Location, function and design come together in harmony in the residence of David Connick, bassist for the Bucktown All-Stars; his wife, Susan; and their two children. The family enjoys close proximity to school and work, a clean design and ample music practice space.

“Our home fits our family perfectly,” Susan says.

The home’s selling point was its location. The house previously belonged to Susan’s grandmother, so the family was acquainted with the neighborhood prior to moving in. The house is also close to St. Benilde School, where Susan teaches pre-kindergarten and the Connicks’ two children — 8-year-old Michael and 11-year-old Dillon — attend school. It is also near Ochsner Hospital, where David works as director of facilities development. “We walk our kids to St. Benilde,” Susan says. “Our children consider their school and church an extension of our home. We live in a neighborhood with a ton of families — everyone looks out for each other.”

The Connicks were going to tear down the 40-year-old house and rebuild from scratch, but Hurricane Katrina changed their plans.

“We had about an inch of water in the garage, which had a lower finished floor than the rest of the house,” David says.  “We took this into account in the renovation and raised the level of the garage to be equal with the rest of the house.”

Susan and David are both licensed architects — the two met while studying architecture at Tulane University — and decided to serve as architects for the renovation, with Fred Phipps of Phipps Enterprises as the contractor.

The décor is a mix of new pieces and old pieces handed down to the family; the home has a contemporary look, and the Connicks eschew the faux-antique look that has become popular.

“Our personal style is modern,” David says. “We like new things to be new — not new pieces made to look old.”   

In the renovation plans, Susan says the couple made sure to accommodate the family’s musical inclinations by creating a practice space: “We made the decision to split the existing garage into a pantry and music room.  This gave us better use of our existing square footage.  David always wanted a room where he could practice, record and listen to music without disturbing everyone else. This room turned out better than he hoped, and the kids even hang out in there. Michael has been playing piano for a few years, so he practices in here, as well. Also, the location of the music room makes it very convenient to load in and out equipment for gigs.”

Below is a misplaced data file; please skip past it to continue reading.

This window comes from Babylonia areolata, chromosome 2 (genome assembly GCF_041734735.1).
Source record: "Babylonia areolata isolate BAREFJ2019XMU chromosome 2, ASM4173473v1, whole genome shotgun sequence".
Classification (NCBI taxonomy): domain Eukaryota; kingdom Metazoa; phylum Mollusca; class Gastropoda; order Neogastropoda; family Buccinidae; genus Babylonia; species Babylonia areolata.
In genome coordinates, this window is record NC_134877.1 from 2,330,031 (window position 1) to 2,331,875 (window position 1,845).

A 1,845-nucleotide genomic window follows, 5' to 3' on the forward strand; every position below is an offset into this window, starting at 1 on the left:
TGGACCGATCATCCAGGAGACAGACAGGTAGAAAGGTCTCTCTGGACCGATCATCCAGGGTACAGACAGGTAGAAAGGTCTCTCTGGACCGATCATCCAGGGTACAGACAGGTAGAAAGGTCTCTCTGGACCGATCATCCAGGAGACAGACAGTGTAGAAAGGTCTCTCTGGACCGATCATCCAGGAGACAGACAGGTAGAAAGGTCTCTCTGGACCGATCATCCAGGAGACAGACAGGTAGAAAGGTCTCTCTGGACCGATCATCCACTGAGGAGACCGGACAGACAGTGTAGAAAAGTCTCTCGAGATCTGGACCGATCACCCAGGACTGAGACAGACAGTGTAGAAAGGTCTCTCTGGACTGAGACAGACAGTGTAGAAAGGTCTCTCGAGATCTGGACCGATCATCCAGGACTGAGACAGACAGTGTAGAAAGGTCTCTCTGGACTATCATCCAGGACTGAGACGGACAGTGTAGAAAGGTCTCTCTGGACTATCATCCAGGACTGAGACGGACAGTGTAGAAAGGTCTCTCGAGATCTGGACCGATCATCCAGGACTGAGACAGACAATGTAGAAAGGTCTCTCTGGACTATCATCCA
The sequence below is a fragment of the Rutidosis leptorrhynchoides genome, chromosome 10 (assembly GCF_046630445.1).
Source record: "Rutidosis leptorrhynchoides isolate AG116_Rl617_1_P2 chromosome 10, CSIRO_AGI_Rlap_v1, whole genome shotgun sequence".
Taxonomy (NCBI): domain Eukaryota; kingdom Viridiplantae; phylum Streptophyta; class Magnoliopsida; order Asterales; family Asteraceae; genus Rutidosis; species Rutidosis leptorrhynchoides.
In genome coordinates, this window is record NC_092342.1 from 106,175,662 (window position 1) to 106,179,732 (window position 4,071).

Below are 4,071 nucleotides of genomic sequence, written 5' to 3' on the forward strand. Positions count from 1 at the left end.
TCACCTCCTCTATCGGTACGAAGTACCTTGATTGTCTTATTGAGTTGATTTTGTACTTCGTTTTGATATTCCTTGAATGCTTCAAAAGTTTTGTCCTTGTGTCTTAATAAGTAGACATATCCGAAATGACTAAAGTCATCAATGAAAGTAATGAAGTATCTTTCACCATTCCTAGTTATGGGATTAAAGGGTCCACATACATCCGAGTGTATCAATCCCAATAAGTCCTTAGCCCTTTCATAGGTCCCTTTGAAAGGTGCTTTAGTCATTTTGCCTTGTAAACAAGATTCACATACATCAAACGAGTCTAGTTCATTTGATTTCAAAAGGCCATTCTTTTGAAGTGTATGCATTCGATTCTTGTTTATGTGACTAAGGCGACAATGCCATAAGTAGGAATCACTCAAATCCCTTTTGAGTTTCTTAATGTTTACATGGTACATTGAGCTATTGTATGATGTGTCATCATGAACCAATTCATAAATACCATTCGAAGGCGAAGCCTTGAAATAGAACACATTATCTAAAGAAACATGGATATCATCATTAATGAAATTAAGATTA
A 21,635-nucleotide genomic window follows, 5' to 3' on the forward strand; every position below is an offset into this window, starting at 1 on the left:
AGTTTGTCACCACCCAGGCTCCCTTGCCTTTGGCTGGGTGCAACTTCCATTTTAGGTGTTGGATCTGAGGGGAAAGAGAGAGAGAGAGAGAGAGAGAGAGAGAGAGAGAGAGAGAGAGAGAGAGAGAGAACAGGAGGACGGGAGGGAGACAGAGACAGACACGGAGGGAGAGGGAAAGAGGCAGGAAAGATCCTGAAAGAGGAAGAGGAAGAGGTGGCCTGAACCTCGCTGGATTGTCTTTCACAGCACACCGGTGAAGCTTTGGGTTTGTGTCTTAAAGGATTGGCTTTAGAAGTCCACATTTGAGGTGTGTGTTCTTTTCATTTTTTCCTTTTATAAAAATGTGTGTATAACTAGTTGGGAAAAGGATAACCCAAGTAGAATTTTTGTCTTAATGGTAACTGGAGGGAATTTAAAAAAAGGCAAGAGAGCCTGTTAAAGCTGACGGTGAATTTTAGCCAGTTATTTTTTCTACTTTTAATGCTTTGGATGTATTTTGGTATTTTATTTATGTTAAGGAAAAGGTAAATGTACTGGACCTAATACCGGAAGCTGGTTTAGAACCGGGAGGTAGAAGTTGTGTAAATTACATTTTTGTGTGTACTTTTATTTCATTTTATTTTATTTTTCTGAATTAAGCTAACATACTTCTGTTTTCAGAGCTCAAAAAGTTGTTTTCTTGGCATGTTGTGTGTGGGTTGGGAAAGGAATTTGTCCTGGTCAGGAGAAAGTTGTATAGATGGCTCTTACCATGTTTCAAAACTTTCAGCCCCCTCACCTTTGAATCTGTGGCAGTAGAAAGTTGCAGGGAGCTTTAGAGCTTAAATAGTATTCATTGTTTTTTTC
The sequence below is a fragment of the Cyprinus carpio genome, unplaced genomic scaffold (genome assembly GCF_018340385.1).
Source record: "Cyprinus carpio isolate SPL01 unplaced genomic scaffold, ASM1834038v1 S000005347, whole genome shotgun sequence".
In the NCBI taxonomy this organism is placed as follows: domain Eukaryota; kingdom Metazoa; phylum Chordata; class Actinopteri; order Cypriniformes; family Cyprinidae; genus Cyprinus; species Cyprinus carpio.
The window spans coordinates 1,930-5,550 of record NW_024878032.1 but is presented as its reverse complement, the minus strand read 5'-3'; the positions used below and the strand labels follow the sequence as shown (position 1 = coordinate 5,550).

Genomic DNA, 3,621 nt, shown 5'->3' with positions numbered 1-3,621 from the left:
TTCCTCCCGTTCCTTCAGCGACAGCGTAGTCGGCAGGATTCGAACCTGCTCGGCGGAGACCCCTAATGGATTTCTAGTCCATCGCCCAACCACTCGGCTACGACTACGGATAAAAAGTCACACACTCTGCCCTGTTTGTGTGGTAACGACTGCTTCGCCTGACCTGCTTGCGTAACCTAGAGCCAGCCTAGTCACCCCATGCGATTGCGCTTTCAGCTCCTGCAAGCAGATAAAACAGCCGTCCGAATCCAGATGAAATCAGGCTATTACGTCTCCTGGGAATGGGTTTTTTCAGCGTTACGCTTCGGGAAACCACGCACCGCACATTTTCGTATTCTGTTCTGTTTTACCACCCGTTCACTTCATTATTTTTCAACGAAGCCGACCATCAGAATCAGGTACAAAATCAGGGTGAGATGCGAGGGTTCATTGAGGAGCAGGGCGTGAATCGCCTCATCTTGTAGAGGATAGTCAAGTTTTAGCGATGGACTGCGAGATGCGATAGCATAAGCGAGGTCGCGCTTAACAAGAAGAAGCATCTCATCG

The Connicks’ home is a bit small in terms of square footage, so they’ve maximized the space by creating openness and getting creative — like they did with the garage-turned-music room. The part of the house that epitomizes this strategy is their airy den space, which is Susan’s favorite room of the house.

“It has a very open feel, with lots of natural light and views to the backyard, something that was missing before we added the large sliding door in the renovation,” she says. “It serves as a great gathering space for family events, and we can easily spread into the backyard when the weather cooperates.”

Susan thinks that despite the space limitations, this home is just right for her active family.

“There is no wasted space,” she says. “When we renovated, we accepted the fact that we live in a small house. We designed to maximize the use of space and used efficient storage systems. While there are times where we could use just a few hundred more square feet, our home fits our lifestyle quite well. Whether it’s family game nights on the coffee table that is just perfect for Monopoly or family movie nights or gathering a group of friends for a Saints or Red Sox game — our home is a perfect fit with our family!”